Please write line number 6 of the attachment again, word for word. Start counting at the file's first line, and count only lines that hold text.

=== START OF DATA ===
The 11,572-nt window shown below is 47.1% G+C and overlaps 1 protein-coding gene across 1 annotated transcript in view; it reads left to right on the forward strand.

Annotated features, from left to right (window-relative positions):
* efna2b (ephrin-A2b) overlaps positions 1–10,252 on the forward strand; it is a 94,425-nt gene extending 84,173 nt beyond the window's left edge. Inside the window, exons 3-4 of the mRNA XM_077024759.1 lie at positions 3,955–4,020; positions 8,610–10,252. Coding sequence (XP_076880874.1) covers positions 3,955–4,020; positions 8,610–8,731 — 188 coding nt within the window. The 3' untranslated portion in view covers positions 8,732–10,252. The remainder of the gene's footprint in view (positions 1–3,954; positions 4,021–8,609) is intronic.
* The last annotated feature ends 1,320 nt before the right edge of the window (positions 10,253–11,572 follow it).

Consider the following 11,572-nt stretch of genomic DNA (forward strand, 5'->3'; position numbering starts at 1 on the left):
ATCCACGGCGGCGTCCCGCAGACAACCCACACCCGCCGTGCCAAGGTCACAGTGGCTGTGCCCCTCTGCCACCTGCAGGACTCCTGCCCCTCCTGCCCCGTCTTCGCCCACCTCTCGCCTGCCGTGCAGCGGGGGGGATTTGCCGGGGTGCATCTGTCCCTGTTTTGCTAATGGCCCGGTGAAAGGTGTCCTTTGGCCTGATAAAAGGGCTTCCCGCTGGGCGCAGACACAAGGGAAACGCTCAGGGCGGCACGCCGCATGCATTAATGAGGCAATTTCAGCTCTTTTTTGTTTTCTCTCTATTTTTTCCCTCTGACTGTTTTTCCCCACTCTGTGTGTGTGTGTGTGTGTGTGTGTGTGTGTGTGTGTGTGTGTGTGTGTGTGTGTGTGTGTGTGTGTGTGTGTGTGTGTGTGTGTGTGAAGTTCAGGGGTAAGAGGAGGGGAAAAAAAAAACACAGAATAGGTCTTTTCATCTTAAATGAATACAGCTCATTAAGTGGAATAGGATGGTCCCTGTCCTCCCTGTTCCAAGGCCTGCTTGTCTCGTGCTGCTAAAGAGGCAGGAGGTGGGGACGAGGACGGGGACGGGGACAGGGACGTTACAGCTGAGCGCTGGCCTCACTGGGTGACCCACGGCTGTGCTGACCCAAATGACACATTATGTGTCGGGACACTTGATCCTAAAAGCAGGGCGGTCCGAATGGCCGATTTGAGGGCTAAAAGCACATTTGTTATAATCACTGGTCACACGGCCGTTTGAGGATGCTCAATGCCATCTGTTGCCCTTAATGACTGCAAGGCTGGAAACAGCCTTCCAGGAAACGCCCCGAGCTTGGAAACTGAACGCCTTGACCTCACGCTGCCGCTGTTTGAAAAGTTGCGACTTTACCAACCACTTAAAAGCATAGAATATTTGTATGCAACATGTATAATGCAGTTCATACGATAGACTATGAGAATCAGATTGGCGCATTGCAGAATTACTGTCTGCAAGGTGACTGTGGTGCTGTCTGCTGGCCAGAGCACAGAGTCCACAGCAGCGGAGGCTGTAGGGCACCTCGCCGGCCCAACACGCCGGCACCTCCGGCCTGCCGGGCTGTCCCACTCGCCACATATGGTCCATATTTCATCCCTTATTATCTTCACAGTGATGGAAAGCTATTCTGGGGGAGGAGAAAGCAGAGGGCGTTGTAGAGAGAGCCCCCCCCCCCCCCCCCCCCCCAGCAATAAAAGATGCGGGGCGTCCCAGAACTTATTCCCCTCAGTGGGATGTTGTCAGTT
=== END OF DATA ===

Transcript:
ATCCACGGCGGCGTCCCGCAGACAACCCACACCCGCCGTGCCAAGGTCACAGTGGCTGTGCCCCTCTGCCACCTGCAGGACTCCTGCCCCTCCTGCCCCGTCTTCGCCCACCTCTCGCCTGCCGTGCAGCGGGGGGGATTTGCCGGGGTGCATCTGTCCCTGTTTTGCTAATGGCCCGGTGAAAGGTGTCCTTTGGCCTGATAAAAGGGCTTCCCGCTGGGCGCAGACACAAGGGAAACGCTCAGGGCGGCACGCCGCATGCATTAATGAGGCAATTTCAGCTCTTTTTTGTTTTCTCTCTATTTTTTCCCTCTGACTGTTTTTCCCCACTCTGTGTGTGTGTGTGTGTGTGTGTGTGTGTGTGTGTGTGTGTGTGTGTGTGTGTGTGTGTGTGTGTGTGTGTGTGTGTGTGTGTGTGTGAAGTTCAGGGGTAAGAGGAGGGGAAAAAAAAAACACAGAATAGGTCTTTTCATCTTAAATGAATACAGCTCATTAAGTGGAATAGGATGGTCCCTGTCCTCCCTGTTCCAAGGCCTGCTTGTCTCGTGCTGCTAAAGAGGCAGGAGGTGGGGACGAGGACGGGGACGGGGACAGGGACGTTACAGCTGAGCGCTGGCCTCACTGGGTGACCCACGGCTGTGCTGACCCAAATGACACATTATGTGTCGGGACACTTGATCCTAAAAGCAGGGCGGTCCGAATGGCCGATTTGAGGGCTAAAAGCACATTTGTTATAATCACTGGTCACACGGCCGTTTGAGGATGCTCAATGCCATCTGTTGCCCTTAATGACTGCAAGGCTGGAAACAGCCTTCCAGGAAACGCCCCGAGCTTGGAAACTGAACGCCTTGACCTCACGCTGCCGCTGTTTGAAAAGTTGCGACTTTACCAACCACTTAAAAGCATAGAATATTTGTATGCAACATGTATAATGCAGTTCATACGATAGACTATGAGAATCAGATTGGCGCATTGCAGAATTACTGTCTGCAAGGTGACTGTGGTGCTGTCTGCTGGCCAGAGCACAGAGTCCACAGCAGCGGAGGCTGTAGGGCACCTCGCCGGCCCAACACGCCGGCACCTCCGGCCTGCCGGGCTGTCCCACTCGCCACATATGGTCCATATTTCATCCCTTATTATCTTCACAGTGATGGAAAGCTATTCTGGGGGAGGAGAAAGCAGAGGGCGTTGTAGAGAGAGCCCCCCCCCCCCCCCCCCCCCCAGCAATAAAAGATGCGGGGCGTCCCAGAACTTATTCCCCTCAGTGGGATGTTGTCAGTT